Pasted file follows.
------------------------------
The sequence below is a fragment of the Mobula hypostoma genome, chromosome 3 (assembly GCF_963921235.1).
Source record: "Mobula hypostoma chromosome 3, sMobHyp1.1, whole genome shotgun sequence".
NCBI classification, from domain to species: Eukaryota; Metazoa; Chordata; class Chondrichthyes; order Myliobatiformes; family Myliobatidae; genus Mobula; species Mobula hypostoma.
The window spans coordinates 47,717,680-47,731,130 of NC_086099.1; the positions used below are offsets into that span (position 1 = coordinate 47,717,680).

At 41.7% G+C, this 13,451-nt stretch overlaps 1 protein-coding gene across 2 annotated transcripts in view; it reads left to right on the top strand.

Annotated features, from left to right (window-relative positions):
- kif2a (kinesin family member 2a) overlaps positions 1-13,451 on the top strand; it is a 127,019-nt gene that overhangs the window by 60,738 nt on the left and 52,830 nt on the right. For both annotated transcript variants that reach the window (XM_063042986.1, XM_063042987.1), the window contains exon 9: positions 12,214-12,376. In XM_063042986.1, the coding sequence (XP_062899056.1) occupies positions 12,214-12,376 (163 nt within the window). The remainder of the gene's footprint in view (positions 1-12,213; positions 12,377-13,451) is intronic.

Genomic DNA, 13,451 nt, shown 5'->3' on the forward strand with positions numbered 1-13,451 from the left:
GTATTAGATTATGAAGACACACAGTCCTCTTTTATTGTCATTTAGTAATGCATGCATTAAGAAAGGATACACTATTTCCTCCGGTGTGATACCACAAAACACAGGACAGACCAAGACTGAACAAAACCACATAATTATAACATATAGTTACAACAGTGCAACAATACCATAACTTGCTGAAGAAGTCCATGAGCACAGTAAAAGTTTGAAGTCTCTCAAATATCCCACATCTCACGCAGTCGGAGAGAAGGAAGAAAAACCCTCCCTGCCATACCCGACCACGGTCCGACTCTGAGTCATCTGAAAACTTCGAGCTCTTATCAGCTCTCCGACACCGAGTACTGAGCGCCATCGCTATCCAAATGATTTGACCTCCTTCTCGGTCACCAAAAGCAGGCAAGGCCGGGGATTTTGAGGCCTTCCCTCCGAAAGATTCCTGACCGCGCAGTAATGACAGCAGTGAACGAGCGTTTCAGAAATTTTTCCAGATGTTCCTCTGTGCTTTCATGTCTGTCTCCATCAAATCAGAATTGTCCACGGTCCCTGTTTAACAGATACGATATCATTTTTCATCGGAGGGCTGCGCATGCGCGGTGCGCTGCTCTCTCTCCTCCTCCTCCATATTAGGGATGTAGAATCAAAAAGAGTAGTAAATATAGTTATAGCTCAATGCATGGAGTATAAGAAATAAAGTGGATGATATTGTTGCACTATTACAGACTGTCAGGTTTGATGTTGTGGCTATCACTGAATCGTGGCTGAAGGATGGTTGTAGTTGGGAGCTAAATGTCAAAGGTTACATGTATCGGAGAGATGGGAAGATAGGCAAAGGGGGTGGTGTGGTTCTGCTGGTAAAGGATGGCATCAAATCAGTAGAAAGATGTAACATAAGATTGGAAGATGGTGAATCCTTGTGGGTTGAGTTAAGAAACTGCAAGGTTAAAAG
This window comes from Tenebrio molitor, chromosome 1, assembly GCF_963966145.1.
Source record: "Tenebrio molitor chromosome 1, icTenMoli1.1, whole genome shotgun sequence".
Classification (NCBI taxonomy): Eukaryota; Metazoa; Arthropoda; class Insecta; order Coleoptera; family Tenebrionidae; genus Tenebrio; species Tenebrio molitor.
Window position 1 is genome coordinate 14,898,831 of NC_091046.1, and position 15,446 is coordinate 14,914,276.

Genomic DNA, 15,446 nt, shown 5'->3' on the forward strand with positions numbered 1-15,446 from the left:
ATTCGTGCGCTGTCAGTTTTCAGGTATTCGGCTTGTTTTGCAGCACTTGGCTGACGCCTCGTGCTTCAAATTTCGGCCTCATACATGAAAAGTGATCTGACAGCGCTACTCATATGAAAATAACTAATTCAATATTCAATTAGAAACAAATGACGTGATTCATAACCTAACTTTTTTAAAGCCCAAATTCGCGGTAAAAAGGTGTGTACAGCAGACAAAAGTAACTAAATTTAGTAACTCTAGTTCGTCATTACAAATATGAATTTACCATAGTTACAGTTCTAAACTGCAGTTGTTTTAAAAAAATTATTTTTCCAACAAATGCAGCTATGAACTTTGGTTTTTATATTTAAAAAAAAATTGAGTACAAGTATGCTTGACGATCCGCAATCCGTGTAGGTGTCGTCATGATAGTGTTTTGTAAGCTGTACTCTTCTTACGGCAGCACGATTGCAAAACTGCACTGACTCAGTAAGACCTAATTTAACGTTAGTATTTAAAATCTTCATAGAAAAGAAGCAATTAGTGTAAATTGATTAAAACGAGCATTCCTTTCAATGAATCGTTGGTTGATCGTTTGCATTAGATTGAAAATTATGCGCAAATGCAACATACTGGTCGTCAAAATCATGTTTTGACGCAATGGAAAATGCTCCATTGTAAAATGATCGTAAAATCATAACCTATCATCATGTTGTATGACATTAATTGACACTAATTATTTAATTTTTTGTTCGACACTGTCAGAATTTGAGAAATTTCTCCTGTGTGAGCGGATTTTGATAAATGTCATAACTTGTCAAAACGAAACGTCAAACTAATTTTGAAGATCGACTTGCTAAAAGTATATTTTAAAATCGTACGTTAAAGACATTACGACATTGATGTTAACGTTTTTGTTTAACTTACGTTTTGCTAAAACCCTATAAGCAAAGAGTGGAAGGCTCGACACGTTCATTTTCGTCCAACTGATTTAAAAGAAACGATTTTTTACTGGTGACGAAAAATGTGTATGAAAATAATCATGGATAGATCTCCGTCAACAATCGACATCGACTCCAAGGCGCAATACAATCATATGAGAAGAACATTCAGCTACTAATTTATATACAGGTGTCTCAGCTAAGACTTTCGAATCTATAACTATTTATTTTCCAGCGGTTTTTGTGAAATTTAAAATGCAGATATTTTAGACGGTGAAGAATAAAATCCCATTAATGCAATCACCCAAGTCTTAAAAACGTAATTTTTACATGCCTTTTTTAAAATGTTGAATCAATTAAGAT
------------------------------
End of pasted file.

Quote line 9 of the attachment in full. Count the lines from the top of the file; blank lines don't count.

GTATTAGATTATGAAGACACACAGTCCTCTTTTATTGTCATTTAGTAATGCATGCATTAAGAAAGGATACACTATTTCCTCCGGTGTGATACCACAAAACACAGGACAGACCAAGACTGAACAAAACCACATAATTATAACATATAGTTACAACAGTGCAACAATACCATAACTTGCTGAAGAAGTCCATGAGCACAGTAAAAGTTTGAAGTCTCTCAAATATCCCACATCTCACGCAGTCGGAGAGAAGGAAGAAAAACCCTCCCTGCCATACCCGACCACGGTCCGACTCTGAGTCATCTGAAAACTTCGAGCTCTTATCAGCTCTCCGACACCGAGTACTGAGCGCCATCGCTATCCAAATGATTTGACCTCCTTCTCGGTCACCAAAAGCAGGCAAGGCCGGGGATTTTGAGGCCTTCCCTCCGAAAGATTCCTGACCGCGCAGTAATGACAGCAGTGAACGAGCGTTTCAGAAATTTTTCCAGATGTTCCTCTGTGCTTTCATGTCTGTCTCCATCAAATCAGAATTGTCCACGGTCCCTGTTTAACAGATACGATATCATTTTTCATCGGAGGGCTGCGCATGCGCGGTGCGCTGCTCTCTCTCCTCCTCCTCCATATTAGGGATGTAGAATCAAAAAGAGTAGTAAATATAGTTATAGCTCAATGCATGGAGTATAAGAAATAAAGTGGATGATATTGTTGCACTATTACAGACTGTCAGGTTTGATGTTGTGGCTATCACTGAATCGTGGCTGAAGGATGGTTGTAGTTGGGAGCTAAATGTCAAAGGTTACATGTATCGGAGAGATGGGAAGATAGGCAAAGGGGGTGGTGTGGTTCTGCTGGTAAAGGATGGCATCAAATCAGTAGAAAGATGTAACATAAGATTGGAAGATGGTGAATCCTTGTGGGTTGAGTTAAGAAACTGCAAGGTTAAAAG